Observing the seldom-studied teen diet led a team of U.S. researchers to conclude that a high-protein soy snack in the afternoon could reduce appetite and unhealthy evening snacking.
“Standard meals tend to go to the wayside for kids this age — particularly from mid-afternoon to late evening — and many of the convenient ‘grab-and-go’ snacks are high in fat and sugar,” says Heather Leidy, an assistant professor of nutrition and exercise physiology at the University of Missouri-Columbia.
Soy-based chocolate pudding was used in the study. In an interview with Relaxnews, Leidy says her team did a separate experiment with Greek yogurt that yielded similar results.
The study — published in the Journal of Nutrition — saw 31 healthy teens between the ages of 13 and 19, with an average age of 17, participate.
All were either of a normal weight or overweight and the researchers assessed how afternoon snacking affected their cognitive performance and mood in addition to how it affected their appetite and food choices.
The teens were assigned to consume one of three afternoon snacks over the course of three days, until each participant had completed a three-day sprint of each snack.
The successful high-protein snack was a soy pudding containing 26 grams of protein and 6 grams of far per 27 grams of carbohydrates.
Its effects were compared against a high-fat snack containing just four grams of protein and 12 grams of fat per 32 grams of carbohydrates, and also to those of having no snack, according to the study.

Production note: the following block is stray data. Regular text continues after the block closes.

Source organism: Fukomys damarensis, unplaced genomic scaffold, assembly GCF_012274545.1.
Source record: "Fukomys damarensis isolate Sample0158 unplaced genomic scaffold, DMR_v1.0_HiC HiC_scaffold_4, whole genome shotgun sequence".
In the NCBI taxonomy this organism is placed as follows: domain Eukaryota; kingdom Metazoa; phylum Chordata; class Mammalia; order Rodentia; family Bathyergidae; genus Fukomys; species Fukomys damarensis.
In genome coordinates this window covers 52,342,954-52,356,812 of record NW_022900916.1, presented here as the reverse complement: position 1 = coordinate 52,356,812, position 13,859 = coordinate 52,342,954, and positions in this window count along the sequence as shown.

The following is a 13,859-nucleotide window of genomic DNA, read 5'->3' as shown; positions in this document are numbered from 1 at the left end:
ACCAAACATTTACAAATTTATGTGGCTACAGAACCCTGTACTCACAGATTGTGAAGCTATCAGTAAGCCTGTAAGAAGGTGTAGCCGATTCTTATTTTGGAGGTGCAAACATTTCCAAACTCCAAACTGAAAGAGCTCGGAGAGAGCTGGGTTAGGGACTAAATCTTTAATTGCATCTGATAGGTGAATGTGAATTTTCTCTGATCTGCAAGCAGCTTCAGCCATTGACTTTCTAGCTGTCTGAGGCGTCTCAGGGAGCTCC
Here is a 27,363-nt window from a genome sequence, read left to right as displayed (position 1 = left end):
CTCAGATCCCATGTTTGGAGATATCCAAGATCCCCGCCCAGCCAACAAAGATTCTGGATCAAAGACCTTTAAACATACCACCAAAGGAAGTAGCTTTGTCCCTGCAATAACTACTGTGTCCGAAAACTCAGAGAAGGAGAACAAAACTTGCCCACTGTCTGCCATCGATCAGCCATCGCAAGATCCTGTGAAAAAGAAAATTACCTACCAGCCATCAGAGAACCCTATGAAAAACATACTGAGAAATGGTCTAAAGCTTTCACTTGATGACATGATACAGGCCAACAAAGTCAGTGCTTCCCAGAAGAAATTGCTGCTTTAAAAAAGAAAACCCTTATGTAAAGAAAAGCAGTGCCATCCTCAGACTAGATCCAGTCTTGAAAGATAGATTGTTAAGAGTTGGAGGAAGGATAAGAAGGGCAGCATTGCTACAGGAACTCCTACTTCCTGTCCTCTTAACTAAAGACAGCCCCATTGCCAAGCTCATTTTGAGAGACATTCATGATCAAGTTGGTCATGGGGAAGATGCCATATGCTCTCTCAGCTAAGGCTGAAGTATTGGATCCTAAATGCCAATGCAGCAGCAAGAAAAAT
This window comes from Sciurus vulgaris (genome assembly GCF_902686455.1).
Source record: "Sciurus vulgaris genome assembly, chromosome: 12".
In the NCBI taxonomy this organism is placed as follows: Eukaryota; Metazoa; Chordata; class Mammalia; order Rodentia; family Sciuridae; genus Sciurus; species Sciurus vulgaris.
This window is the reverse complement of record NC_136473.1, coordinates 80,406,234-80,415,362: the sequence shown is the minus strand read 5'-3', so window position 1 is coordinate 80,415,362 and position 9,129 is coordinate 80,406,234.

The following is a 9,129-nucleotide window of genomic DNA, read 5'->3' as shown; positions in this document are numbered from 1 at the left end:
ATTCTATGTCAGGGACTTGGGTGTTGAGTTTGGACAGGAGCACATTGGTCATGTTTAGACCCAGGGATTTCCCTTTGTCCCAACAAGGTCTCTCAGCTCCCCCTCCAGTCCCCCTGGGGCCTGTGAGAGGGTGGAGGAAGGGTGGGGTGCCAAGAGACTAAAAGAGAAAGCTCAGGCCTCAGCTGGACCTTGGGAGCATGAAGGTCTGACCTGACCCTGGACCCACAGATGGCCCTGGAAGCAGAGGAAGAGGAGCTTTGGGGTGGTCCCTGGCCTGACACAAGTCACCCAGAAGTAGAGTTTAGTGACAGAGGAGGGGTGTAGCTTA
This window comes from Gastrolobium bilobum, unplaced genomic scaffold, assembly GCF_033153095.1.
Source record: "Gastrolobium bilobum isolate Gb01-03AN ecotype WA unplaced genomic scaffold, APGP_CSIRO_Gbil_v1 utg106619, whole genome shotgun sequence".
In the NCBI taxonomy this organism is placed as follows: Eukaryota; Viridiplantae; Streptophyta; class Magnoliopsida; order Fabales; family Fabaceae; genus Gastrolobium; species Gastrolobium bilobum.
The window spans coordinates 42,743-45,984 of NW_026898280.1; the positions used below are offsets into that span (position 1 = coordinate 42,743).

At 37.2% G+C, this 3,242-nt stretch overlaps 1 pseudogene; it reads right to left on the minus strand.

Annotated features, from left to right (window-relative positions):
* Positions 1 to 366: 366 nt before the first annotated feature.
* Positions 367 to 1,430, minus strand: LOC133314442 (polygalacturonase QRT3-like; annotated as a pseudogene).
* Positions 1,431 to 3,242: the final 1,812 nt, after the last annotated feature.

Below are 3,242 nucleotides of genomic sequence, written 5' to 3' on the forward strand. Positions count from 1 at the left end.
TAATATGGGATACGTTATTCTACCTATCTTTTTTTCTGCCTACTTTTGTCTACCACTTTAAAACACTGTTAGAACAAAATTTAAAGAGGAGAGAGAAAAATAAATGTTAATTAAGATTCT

Both snacks were more effective than no snack at curbing the teens’ appetite, yet the high-protein snack edged out the other.
What’s more, the high-protein snack led the teens to choose more protein-rich foods and less fatty foods at mealtime at a greater rate than the high fat snack and the absence of a snack.
“In addition, we also found that the high-protein snacks improved certain aspects of mood and cognitive function,” says Leidy.
The high-protein soy pudding snacks used in the experiment are not available to the public, although similar high-quality protein sources exist and should elicit similar benefits, according to Leidy.
“As long as the snack contains about 25 grams of high quality protein like dairy or soy, similar effects should occur,” she outlined.
High-protein soy snacks include soy milk and baked tofu sticks and almonds, pumpkin seeds, edamame as well as eggs are all foods high in protein.
“Health professionals increasingly are recommending that people eat more high-protein, plant-based foods like soy, which are high quality and tend to be inexpensive and environmentally friendly,” says Leidy.